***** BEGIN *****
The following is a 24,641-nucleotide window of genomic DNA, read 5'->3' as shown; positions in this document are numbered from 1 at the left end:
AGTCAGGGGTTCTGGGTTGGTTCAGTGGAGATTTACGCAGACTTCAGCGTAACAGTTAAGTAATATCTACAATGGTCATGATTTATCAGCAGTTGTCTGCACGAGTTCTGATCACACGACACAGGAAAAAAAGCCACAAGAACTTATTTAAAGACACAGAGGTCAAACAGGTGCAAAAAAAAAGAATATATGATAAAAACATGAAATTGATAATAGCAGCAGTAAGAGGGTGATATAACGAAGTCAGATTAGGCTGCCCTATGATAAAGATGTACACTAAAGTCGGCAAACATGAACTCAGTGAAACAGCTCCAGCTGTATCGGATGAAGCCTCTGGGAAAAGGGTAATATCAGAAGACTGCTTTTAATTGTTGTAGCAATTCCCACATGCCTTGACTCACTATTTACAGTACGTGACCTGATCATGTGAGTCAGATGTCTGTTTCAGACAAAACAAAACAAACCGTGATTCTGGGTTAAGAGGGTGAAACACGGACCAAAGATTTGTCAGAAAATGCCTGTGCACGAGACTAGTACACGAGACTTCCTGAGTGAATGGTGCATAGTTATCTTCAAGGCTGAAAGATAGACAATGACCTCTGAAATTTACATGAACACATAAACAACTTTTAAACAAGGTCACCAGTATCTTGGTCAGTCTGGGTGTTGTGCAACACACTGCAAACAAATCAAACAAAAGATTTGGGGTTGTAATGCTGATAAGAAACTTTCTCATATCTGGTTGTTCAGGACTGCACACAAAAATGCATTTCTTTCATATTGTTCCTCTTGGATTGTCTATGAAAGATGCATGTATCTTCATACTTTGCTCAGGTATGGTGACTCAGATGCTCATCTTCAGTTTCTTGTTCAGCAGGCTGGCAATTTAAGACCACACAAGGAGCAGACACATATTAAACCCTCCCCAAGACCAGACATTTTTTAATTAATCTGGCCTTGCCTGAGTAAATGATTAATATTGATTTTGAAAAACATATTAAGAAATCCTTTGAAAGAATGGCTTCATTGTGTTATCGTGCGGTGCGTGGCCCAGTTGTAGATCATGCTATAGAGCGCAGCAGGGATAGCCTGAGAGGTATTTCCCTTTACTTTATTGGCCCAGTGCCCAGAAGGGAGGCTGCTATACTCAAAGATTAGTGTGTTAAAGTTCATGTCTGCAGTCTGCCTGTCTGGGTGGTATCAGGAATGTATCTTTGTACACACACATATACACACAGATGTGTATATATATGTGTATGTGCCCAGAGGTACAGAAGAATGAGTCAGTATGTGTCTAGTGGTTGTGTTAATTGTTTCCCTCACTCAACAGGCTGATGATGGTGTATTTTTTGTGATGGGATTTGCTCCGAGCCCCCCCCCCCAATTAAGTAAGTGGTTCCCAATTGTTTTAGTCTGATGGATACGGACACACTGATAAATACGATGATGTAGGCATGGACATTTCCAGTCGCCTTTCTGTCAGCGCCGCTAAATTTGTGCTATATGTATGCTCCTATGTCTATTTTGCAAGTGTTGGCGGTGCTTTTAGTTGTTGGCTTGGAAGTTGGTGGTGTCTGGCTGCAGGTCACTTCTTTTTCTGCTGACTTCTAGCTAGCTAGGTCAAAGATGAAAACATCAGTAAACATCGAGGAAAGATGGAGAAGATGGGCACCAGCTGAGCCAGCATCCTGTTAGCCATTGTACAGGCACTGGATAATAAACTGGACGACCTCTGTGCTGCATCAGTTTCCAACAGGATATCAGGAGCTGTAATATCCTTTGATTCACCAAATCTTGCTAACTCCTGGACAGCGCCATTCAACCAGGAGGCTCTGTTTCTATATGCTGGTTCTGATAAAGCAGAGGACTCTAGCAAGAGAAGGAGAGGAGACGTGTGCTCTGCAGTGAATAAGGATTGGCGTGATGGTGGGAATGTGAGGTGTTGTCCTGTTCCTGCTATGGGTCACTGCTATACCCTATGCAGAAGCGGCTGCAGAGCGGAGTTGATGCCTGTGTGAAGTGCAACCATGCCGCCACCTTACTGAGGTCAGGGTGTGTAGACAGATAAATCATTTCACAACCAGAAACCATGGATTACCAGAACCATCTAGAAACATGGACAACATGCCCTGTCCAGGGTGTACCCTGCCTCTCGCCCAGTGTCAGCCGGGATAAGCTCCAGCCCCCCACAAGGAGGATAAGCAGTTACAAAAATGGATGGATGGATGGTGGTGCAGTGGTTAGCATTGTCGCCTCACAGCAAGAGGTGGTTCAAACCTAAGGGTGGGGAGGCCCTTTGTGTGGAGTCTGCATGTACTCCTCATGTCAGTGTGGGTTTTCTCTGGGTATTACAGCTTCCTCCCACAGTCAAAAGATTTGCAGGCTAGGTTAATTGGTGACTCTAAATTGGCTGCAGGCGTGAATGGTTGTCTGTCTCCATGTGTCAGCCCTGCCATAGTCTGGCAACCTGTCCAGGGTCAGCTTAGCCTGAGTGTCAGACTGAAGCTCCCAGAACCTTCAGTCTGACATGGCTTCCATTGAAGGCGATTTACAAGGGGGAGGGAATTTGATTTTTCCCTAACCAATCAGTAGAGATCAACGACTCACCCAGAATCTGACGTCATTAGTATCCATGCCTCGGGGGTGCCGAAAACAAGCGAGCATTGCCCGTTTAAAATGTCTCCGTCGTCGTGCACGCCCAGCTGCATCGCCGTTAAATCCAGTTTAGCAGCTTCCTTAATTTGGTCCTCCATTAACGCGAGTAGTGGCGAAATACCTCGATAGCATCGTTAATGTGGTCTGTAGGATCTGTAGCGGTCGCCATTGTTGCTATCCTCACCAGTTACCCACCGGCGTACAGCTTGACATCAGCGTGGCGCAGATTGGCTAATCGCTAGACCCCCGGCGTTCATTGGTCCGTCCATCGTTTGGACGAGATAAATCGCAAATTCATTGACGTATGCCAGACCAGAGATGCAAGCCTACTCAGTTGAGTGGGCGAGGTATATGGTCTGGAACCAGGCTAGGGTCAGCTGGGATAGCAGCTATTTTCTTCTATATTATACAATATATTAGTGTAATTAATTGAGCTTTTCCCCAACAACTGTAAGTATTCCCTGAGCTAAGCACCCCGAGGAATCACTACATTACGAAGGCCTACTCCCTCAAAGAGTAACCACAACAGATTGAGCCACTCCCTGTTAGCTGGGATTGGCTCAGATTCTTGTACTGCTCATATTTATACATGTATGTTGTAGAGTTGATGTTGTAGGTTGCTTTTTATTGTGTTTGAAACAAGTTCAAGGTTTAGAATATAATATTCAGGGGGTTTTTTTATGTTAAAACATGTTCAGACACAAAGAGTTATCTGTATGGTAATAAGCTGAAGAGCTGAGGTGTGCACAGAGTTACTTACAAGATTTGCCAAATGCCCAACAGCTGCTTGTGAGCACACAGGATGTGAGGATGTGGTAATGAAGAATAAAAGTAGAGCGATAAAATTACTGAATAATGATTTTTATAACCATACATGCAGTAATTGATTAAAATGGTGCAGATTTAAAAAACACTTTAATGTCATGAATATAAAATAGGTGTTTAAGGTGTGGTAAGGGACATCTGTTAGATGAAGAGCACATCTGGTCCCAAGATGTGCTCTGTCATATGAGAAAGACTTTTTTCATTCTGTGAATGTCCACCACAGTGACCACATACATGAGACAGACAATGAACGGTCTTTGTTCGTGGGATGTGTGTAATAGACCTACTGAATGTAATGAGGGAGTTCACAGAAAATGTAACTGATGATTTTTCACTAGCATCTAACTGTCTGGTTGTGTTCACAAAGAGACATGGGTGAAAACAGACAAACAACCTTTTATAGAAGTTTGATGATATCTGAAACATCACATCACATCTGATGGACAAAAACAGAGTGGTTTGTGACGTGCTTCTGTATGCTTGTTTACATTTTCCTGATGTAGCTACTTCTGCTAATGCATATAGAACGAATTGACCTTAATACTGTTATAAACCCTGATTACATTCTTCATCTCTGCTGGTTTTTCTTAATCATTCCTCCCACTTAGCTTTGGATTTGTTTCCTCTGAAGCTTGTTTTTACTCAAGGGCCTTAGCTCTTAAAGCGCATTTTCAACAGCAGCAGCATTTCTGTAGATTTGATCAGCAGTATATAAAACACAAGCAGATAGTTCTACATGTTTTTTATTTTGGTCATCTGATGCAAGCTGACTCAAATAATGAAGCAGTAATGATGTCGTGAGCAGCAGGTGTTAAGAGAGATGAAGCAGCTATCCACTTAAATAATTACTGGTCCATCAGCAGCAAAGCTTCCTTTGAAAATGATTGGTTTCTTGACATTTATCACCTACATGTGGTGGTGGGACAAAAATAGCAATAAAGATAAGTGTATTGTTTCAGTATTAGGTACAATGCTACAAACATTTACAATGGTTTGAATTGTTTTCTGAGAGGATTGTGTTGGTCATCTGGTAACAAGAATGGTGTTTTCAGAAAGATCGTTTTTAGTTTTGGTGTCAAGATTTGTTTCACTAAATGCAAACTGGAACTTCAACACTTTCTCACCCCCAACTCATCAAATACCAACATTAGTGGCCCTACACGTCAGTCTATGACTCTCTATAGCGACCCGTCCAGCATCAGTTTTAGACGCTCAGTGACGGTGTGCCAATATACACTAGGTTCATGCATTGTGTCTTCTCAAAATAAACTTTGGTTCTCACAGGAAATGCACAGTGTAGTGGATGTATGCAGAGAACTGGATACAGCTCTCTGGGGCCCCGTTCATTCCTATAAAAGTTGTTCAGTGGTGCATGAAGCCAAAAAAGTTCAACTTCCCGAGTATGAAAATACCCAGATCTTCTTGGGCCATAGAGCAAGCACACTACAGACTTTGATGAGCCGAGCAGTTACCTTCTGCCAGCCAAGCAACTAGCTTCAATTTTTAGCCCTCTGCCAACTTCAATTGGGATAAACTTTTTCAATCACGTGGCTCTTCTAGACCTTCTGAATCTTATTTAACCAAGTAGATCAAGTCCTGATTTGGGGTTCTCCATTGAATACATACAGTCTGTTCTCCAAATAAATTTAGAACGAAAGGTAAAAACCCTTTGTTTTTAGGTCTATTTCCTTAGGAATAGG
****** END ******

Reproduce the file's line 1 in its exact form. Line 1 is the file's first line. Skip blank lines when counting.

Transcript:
The following is a 24,641-nucleotide window of genomic DNA, read 5'->3' as shown; positions in this document are numbered from 1 at the left end: